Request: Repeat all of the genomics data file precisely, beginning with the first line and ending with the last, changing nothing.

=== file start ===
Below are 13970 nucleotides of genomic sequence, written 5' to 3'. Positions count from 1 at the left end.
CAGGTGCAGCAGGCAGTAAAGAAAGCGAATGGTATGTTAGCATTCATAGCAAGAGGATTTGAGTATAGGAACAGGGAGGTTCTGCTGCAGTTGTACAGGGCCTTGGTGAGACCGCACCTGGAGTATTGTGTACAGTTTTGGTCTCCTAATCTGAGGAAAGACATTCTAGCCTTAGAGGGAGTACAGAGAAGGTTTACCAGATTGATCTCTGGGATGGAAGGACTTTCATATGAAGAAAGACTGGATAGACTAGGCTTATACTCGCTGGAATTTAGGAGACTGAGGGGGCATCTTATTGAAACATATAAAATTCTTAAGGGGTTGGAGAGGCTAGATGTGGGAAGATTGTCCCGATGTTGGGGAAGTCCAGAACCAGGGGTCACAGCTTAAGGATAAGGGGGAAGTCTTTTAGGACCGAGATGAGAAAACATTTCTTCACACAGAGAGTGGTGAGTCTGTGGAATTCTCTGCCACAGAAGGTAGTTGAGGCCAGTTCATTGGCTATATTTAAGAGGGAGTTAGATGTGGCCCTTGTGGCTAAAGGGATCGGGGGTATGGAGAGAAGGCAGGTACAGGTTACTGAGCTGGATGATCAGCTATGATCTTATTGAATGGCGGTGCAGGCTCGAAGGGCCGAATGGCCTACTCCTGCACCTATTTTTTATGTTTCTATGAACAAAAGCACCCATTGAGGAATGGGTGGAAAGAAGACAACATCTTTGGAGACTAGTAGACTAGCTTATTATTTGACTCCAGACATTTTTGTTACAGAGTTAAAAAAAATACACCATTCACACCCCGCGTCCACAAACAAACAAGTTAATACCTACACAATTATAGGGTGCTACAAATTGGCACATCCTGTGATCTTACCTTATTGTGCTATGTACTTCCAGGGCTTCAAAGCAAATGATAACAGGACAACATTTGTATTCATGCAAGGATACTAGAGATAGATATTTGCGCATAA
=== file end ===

Below are 13970 nucleotides of genomic sequence, written 5' to 3'. Positions count from 1 at the left end.
CAGGTGCAGCAGGCAGTAAAGAAAGCGAATGGTATGTTAGCATTCATAGCAAGAGGATTTGAGTATAGGAACAGGGAGGTTCTGCTGCAGTTGTACAGGGCCTTGGTGAGACCGCACCTGGAGTATTGTGTACAGTTTTGGTCTCCTAATCTGAGGAAAGACATTCTAGCCTTAGAGGGAGTACAGAGAAGGTTTACCAGATTGATCTCTGGGATGGAAGGACTTTCATATGAAGAAAGACTGGATAGACTAGGCTTATACTCGCTGGAATTTAGGAGACTGAGGGGGCATCTTATTGAAACATATAAAATTCTTAAGGGGTTGGAGAGGCTAGATGTGGGAAGATTGTCCCGATGTTGGGGAAGTCCAGAACCAGGGGTCACAGCTTAAGGATAAGGGGGAAGTCTTTTAGGACCGAGATGAGAAAACATTTCTTCACACAGAGAGTGGTGAGTCTGTGGAATTCTCTGCCACAGAAGGTAGTTGAGGCCAGTTCATTGGCTATATTTAAGAGGGAGTTAGATGTGGCCCTTGTGGCTAAAGGGATCGGGGGTATGGAGAGAAGGCAGGTACAGGTTACTGAGCTGGATGATCAGCTATGATCTTATTGAATGGCGGTGCAGGCTCGAAGGGCCGAATGGCCTACTCCTGCACCTATTTTTTATGTTTCTATGAACAAAAGCACCCATTGAGGAATGGGTGGAAAGAAGACAACATCTTTGGAGACTAGTAGACTAGCTTATTATTTGACTCCAGACATTTTTGTTACAGAGTTAAAAAAAATACACCATTCACACCCCGCGTCCACAAACAAACAAGTTAATACCTACACAATTATAGGGTGCTACAAATTGGCACATCCTGTGATCTTACCTTATTGTGCTATGTACTTCCAGGGCTTCAAAGCAAATGATAACAGGACAACATTTGTATTCATGCAAGGATACTAGAGATAGATATTTGCGCATAA